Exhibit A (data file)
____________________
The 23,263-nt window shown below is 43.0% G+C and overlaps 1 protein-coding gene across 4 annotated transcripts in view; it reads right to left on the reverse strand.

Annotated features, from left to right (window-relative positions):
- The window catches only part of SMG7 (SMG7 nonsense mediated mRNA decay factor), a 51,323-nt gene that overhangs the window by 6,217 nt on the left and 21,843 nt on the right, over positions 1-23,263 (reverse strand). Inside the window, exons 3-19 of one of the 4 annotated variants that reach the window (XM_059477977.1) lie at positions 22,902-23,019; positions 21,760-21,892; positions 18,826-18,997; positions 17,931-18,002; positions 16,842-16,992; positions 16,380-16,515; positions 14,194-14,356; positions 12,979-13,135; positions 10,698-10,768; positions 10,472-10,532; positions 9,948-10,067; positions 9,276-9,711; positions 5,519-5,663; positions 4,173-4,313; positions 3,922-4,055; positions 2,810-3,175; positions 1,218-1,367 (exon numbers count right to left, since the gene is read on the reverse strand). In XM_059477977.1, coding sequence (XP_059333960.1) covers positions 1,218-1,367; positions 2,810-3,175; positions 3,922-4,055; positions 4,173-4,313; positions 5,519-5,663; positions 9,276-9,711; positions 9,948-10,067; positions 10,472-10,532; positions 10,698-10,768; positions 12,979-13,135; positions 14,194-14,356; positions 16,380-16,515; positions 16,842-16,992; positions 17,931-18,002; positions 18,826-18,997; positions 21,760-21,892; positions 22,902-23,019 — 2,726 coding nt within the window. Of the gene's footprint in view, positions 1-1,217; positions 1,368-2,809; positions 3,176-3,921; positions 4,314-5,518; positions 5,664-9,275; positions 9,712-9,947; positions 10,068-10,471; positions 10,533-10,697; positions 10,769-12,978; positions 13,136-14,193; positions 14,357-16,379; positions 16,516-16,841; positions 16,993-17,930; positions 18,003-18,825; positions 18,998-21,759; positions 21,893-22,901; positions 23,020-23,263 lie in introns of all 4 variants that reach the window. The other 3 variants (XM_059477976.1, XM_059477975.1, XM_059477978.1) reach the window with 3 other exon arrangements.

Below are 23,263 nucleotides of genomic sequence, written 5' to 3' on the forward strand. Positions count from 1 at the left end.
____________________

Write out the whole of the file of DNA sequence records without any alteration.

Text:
The 23,263-nt window shown below is 43.0% G+C and overlaps 1 protein-coding gene across 4 annotated transcripts in view; it reads right to left on the reverse strand.

Annotated features, from left to right (window-relative positions):
- The window catches only part of SMG7 (SMG7 nonsense mediated mRNA decay factor), a 51,323-nt gene that overhangs the window by 6,217 nt on the left and 21,843 nt on the right, over positions 1-23,263 (reverse strand). Inside the window, exons 3-19 of one of the 4 annotated variants that reach the window (XM_059477977.1) lie at positions 22,902-23,019; positions 21,760-21,892; positions 18,826-18,997; positions 17,931-18,002; positions 16,842-16,992; positions 16,380-16,515; positions 14,194-14,356; positions 12,979-13,135; positions 10,698-10,768; positions 10,472-10,532; positions 9,948-10,067; positions 9,276-9,711; positions 5,519-5,663; positions 4,173-4,313; positions 3,922-4,055; positions 2,810-3,175; positions 1,218-1,367 (exon numbers count right to left, since the gene is read on the reverse strand). In XM_059477977.1, coding sequence (XP_059333960.1) covers positions 1,218-1,367; positions 2,810-3,175; positions 3,922-4,055; positions 4,173-4,313; positions 5,519-5,663; positions 9,276-9,711; positions 9,948-10,067; positions 10,472-10,532; positions 10,698-10,768; positions 12,979-13,135; positions 14,194-14,356; positions 16,380-16,515; positions 16,842-16,992; positions 17,931-18,002; positions 18,826-18,997; positions 21,760-21,892; positions 22,902-23,019 — 2,726 coding nt within the window. Of the gene's footprint in view, positions 1-1,217; positions 1,368-2,809; positions 3,176-3,921; positions 4,314-5,518; positions 5,664-9,275; positions 9,712-9,947; positions 10,068-10,471; positions 10,533-10,697; positions 10,769-12,978; positions 13,136-14,193; positions 14,357-16,379; positions 16,516-16,841; positions 16,993-17,930; positions 18,003-18,825; positions 18,998-21,759; positions 21,893-22,901; positions 23,020-23,263 lie in introns of all 4 variants that reach the window. The other 3 variants (XM_059477976.1, XM_059477975.1, XM_059477978.1) reach the window with 3 other exon arrangements.

Below are 23,263 nucleotides of genomic sequence, written 5' to 3' on the forward strand. Positions count from 1 at the left end.